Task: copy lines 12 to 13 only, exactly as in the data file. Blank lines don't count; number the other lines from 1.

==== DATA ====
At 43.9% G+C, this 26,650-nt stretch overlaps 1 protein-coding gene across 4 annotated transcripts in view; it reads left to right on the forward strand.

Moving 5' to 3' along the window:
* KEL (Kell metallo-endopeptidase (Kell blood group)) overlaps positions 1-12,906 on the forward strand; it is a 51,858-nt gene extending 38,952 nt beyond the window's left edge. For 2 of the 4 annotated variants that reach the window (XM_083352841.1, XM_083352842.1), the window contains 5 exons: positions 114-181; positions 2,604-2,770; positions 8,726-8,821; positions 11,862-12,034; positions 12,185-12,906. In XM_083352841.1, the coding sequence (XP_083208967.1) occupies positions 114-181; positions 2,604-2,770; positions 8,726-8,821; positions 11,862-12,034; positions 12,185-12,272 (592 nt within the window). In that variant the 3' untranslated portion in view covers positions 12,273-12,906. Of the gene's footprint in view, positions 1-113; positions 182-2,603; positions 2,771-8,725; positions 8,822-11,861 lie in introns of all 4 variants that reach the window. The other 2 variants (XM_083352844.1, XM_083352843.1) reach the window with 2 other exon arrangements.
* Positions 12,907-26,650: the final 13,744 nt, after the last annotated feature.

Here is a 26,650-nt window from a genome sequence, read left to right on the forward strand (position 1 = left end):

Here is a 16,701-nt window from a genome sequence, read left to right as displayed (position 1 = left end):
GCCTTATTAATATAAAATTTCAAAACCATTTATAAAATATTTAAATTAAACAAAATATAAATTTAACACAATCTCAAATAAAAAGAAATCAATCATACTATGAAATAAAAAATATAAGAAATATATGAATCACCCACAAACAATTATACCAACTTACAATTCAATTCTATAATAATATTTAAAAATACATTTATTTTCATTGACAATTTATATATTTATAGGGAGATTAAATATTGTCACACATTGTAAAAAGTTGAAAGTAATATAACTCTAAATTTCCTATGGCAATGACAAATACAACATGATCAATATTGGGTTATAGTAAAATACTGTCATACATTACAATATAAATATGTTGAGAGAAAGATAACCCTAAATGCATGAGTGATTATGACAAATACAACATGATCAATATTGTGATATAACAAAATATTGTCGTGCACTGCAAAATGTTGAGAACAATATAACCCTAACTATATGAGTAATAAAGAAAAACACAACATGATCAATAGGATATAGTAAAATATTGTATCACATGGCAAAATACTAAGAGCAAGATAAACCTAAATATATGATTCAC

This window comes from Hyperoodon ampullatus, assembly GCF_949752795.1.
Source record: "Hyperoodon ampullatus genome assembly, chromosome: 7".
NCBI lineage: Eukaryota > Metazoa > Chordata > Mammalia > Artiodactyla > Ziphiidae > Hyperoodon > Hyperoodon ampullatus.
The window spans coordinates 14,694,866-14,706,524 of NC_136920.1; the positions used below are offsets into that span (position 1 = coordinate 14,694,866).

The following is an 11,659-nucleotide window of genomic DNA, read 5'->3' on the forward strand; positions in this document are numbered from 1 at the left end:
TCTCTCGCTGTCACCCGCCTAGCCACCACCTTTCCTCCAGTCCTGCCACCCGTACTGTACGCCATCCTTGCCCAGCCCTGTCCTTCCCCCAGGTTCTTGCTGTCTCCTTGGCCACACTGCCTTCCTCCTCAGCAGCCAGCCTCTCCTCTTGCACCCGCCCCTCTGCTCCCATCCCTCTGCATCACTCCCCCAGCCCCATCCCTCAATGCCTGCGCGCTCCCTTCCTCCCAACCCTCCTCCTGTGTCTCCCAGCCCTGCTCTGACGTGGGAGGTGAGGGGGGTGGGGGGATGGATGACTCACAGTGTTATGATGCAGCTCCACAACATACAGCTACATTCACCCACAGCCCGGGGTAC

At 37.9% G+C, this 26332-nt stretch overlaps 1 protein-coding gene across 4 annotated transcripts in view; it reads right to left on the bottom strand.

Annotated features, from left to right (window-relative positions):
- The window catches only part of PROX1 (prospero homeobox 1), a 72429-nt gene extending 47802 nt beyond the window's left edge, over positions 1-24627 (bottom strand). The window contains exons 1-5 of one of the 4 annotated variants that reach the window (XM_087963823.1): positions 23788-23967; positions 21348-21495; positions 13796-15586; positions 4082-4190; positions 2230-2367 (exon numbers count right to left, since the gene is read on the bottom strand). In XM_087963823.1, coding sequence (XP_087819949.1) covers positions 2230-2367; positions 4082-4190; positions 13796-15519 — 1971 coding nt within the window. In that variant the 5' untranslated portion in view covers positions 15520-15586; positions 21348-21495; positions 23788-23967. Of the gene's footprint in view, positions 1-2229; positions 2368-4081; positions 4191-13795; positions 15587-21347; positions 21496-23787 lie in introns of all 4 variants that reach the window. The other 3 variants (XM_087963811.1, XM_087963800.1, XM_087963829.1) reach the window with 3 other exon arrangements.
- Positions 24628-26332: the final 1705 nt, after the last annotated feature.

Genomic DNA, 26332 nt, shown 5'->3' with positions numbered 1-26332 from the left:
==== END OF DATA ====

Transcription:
The following is an 11,659-nucleotide window of genomic DNA, read 5'->3' on the forward strand; positions in this document are numbered from 1 at the left end:
TCTCTCGCTGTCACCCGCCTAGCCACCACCTTTCCTCCAGTCCTGCCACCCGTACTGTACGCCATCCTTGCCCAGCCCTGTCCTTCCCCCAGGTTCTTGCTGTCTCCTTGGCCACACTGCCTTCCTCCTCAGCAGCCAGCCTCTCCTCTTGCACCCGCCCCTCTGCTCCCATCCCTCTGCATCACTCCCCCAGCCCCATCCCTCAATGCCTGCGCGCTCCCTTCCTCCCAACCCTCCTCCTGTGTCTCCCAGCCCTGCTCTGACGTGGGAGGTGAGGGGGGTGGGGGGATGGATGACTCACAGTGTTATGATGCAGCTCCACAACATACAGCTACATTCACCCACAGCCCGGGGTAC